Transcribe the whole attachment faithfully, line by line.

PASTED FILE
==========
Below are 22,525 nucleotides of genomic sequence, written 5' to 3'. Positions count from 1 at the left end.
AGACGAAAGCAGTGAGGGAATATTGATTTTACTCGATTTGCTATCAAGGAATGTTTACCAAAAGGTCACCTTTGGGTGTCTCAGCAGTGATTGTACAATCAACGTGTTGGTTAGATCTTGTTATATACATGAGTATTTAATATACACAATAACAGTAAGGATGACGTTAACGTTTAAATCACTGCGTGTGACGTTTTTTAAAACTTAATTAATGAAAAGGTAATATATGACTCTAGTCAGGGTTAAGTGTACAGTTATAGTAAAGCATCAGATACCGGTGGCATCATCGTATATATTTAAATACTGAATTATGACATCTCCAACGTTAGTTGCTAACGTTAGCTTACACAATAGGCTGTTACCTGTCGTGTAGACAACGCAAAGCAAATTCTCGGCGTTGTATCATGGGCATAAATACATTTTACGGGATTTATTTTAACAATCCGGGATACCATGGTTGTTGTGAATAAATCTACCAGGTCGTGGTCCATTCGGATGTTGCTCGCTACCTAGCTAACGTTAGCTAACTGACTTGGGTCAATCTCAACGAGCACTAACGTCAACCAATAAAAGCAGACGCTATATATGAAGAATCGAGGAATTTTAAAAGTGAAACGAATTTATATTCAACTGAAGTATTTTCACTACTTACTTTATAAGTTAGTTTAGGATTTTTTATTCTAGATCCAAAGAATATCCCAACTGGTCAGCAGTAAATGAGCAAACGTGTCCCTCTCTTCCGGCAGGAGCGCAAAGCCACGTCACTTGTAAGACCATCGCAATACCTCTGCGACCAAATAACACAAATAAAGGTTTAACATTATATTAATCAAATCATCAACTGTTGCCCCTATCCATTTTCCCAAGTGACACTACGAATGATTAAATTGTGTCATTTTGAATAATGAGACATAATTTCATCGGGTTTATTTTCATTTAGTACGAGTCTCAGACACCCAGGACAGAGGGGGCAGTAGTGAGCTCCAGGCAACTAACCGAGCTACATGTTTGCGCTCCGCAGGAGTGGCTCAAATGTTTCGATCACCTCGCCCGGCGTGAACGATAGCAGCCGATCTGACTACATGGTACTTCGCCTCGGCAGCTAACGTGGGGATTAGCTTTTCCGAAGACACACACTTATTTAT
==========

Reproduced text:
Below are 22,525 nucleotides of genomic sequence, written 5' to 3'. Positions count from 1 at the left end.
AGACGAAAGCAGTGAGGGAATATTGATTTTACTCGATTTGCTATCAAGGAATGTTTACCAAAAGGTCACCTTTGGGTGTCTCAGCAGTGATTGTACAATCAACGTGTTGGTTAGATCTTGTTATATACATGAGTATTTAATATACACAATAACAGTAAGGATGACGTTAACGTTTAAATCACTGCGTGTGACGTTTTTTAAAACTTAATTAATGAAAAGGTAATATATGACTCTAGTCAGGGTTAAGTGTACAGTTATAGTAAAGCATCAGATACCGGTGGCATCATCGTATATATTTAAATACTGAATTATGACATCTCCAACGTTAGTTGCTAACGTTAGCTTACACAATAGGCTGTTACCTGTCGTGTAGACAACGCAAAGCAAATTCTCGGCGTTGTATCATGGGCATAAATACATTTTACGGGATTTATTTTAACAATCCGGGATACCATGGTTGTTGTGAATAAATCTACCAGGTCGTGGTCCATTCGGATGTTGCTCGCTACCTAGCTAACGTTAGCTAACTGACTTGGGTCAATCTCAACGAGCACTAACGTCAACCAATAAAAGCAGACGCTATATATGAAGAATCGAGGAATTTTAAAAGTGAAACGAATTTATATTCAACTGAAGTATTTTCACTACTTACTTTATAAGTTAGTTTAGGATTTTTTATTCTAGATCCAAAGAATATCCCAACTGGTCAGCAGTAAATGAGCAAACGTGTCCCTCTCTTCCGGCAGGAGCGCAAAGCCACGTCACTTGTAAGACCATCGCAATACCTCTGCGACCAAATAACACAAATAAAGGTTTAACATTATATTAATCAAATCATCAACTGTTGCCCCTATCCATTTTCCCAAGTGACACTACGAATGATTAAATTGTGTCATTTTGAATAATGAGACATAATTTCATCGGGTTTATTTTCATTTAGTACGAGTCTCAGACACCCAGGACAGAGGGGGCAGTAGTGAGCTCCAGGCAACTAACCGAGCTACATGTTTGCGCTCCGCAGGAGTGGCTCAAATGTTTCGATCACCTCGCCCGGCGTGAACGATAGCAGCCGATCTGACTACATGGTACTTCGCCTCGGCAGCTAACGTGGGGATTAGCTTTTCCGAAGACACACACTTATTTAT